A nicer and more balanced opinion has appeared from one of our neighbours here in Fawnbrake.  To save scrolling down, I’ll reproduce it here too:

“Another reason to visit the park regularly is to attend the many Dulwich & District U3A groups that meet in Rosebery Lodge. Many Herne Hill residents are signed up for these. Personally, though by nature lazy, I get out the bike and cycle to my group, so am feeling rather smug about the planned charges. But this is not an option for everyone and the absence of a good bus service makes it more difficult. But I do commend cycling. And from where I am in Fawnbrake you can always avoid the climb up Kestrel (and Ruskin Walk on the return) by taking the slightly longer way round along Milkwood Road. And from Half Moon lane turn into quiet Winterbrook Road, where soon the Japanese cherries will be flowering – a real delight.”

Rosebery Lodge, Dulwich Park

We’re going to be ‘liveable’, it seems

A recent press release from The Mayor and Transport for London (TfL) has announced an extension of the Liveable Neighbourhoods programme that promises improvements in Brixton and Herne Hill. This follows a bid from Lambeth.

The general intention – an ambitious one, for sure – is that junctions will be made safer, new cycle infrastructure built, and traffic reduced on residential streets to enable more Londoners to walk, cycle and use public transport, and clean up the capital’s toxic air. The scheme promises new walking and cycling infrastructure, new pedestrian crossings and rat runs closed to motor traffic. New pocket parks (er, what’s that?) and revamped public spaces will improve air quality and make local streets more attractive places, helping to support local high streets.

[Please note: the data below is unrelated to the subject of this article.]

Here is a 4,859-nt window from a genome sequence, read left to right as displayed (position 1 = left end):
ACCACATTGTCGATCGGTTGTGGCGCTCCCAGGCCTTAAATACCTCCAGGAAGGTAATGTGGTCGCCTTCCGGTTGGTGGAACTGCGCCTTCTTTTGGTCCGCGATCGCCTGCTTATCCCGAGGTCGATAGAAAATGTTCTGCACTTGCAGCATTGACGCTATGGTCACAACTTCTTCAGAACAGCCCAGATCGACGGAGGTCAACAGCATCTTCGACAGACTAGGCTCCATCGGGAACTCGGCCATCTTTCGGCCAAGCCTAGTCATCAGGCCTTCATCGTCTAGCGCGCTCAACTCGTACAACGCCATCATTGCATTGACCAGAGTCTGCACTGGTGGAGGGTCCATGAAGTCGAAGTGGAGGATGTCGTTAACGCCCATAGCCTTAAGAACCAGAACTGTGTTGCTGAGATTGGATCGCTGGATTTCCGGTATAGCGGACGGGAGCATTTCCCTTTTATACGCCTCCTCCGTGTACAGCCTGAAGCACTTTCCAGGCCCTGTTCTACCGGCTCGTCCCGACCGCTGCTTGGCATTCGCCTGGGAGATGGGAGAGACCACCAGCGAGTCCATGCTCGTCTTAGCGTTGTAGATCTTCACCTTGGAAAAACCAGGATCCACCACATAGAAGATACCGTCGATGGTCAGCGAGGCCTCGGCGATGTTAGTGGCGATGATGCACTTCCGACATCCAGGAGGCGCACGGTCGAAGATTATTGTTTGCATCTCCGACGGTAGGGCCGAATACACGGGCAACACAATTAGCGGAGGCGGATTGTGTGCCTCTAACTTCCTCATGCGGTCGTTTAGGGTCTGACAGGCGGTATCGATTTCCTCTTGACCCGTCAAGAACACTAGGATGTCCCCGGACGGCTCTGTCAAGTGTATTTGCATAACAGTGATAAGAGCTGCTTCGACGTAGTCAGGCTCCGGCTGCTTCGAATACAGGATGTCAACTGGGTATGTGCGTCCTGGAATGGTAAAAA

Atlantic Road (image from TfL)

The element of the programme closest to us is focused around Atlantic Road in Brixton, which will be transformed for people walking, cycling and using the bus. Local freight access will be maintained with technology utilised to better manage loading and servicing. Investment will overhaul public spaces, widen footways and add new pedestrian crossings, creating a more welcoming environment for the area’s many visitors, residents and businesses.

Brixton to Herne Hill cycle route

There is not much more detail at present, but the official TfL/Mayor’s office statement says the project will build high-quality infrastructure on three key strategic cycle routes: Brixton to Clapham Common, Brixton to Camberwell and Brixton to Herne Hill. “Low traffic neighbourhoods” will be created in the Ferndale and Railton neighbourhoods and a new, fully segregated cycle route will link to the Loughborough neighbourhood.

We await more information with interest. If the project can do something about the heavy and often dangerous traffic along Milkwood Road, and on Herne Hill Road, that would be a bonus.

TfL wake up to impact of their new emission standards